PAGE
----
most of them are only occupied with their personal business. They relate
      coldly to the plight of their compatriots whom they look upon with disdain.
      They are occupied with their wealth and their free time they spend on amusing
      themselves. Frequently they amaze the native population by their carefree
      attitude. They find it hard to believe that among the Russians there are
      people in need when the rich ones among them are annoyed when other Russians
      turn to them for help. Truly, if there was a greater national self awareness
      and understanding of the debt to one's homeland, then great things might be
      accomplished abroad. For now we have only a small part of what we could have
      and in fact many of our benevolent and educational institutions are
      maintained more through the gifts of local people than Russians. Because of
      this the majority of our institutions, which do not have enough means
      although there are enough Russians to help, are not cared for. The people are
      satisfied in using similar native institutions pouring their money into them.
      It is a disgrace that the majority of wealthy Russians frequently raise their
      children in native schools. These schools can do nothing for the children's'
      Orthodox outlook and appreciation of their homeland, even in the best of
      circumstances. The wealthy put no money aside for Russian schools, which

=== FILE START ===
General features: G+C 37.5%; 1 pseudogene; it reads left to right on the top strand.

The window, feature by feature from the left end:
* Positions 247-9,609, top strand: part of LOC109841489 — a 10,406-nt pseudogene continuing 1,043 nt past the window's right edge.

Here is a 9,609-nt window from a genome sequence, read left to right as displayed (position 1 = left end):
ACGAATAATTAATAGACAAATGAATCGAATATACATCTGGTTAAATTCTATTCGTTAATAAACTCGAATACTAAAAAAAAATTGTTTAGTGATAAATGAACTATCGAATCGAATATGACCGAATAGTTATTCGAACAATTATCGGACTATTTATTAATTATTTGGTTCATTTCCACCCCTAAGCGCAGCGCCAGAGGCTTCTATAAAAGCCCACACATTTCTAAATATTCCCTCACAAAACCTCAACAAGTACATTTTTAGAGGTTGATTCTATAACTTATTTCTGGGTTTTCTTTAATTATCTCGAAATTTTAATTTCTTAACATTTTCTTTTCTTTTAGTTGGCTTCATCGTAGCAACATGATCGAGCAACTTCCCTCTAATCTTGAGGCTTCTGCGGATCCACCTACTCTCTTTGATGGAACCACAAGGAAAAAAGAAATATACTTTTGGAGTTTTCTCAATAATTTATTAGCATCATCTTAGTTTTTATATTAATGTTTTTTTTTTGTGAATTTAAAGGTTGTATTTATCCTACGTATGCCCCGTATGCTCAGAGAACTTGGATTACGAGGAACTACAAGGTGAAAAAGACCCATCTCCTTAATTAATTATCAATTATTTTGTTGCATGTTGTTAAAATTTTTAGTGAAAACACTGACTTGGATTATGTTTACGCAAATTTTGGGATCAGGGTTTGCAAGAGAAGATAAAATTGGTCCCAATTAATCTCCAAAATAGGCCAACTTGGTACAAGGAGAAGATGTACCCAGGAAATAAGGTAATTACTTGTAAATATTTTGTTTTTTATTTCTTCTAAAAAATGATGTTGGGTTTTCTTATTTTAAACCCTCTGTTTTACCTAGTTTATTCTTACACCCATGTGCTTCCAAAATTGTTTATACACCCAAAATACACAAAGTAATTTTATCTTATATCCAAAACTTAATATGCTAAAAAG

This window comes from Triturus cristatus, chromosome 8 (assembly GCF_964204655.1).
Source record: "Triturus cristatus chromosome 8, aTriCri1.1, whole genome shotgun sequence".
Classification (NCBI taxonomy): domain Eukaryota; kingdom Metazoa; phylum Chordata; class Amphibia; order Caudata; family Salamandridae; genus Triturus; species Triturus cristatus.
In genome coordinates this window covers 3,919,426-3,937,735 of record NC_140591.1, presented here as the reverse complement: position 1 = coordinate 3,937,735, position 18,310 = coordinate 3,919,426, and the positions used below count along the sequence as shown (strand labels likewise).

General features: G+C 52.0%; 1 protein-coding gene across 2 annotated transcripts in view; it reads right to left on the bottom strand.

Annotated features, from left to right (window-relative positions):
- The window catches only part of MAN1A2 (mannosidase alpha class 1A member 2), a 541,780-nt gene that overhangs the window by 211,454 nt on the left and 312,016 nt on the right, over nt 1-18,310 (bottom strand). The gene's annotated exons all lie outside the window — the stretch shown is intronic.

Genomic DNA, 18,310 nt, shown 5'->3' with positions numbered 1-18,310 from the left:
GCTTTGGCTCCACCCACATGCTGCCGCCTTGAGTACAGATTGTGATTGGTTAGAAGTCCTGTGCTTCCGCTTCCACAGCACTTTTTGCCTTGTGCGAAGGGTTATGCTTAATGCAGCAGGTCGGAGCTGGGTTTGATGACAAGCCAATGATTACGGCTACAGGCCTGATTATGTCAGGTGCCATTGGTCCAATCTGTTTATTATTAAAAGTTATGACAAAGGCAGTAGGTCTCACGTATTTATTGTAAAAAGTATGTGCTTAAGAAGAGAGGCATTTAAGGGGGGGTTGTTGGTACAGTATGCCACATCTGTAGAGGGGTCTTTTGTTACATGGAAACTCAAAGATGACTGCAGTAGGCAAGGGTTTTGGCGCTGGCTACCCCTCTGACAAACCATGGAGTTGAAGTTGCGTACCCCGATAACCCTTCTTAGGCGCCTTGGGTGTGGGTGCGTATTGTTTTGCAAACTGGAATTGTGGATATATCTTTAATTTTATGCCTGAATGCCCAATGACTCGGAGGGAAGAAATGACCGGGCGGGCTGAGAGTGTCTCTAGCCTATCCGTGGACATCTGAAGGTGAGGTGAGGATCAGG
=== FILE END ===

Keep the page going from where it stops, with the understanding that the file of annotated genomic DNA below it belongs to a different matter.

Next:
could make up for the lack of national consciousness.

      Many parents are completely indifferent towards the future views their
      children. Many poor parents use scholarships and others who have money send
      their children to educational institutions which have as their goal the
      upbringing of children in a spirit completely antagonistic to Orthodoxy.
      Various colleges which have as part of their program some sort of religious,
      though not Orthodox, education are filled with Russian children, sent there
      either by rich parents who are interested only in the external side of
      education, or by poor parents who are gratified by the idea of free education
      for their children, and, therefore, turn over their children's' upbringing to
      the whims of the institution.

      It is difficult to say which children are more unfortunate, the above or the
      outcast children of the diaspora. The outcasts, having never known their
      father, cast away by their mothers, wander about the big cities begging for
      food and finally resort to theft for it. In the end they become professional
      criminals and fall ever lower morally. Many of them end up in prison or are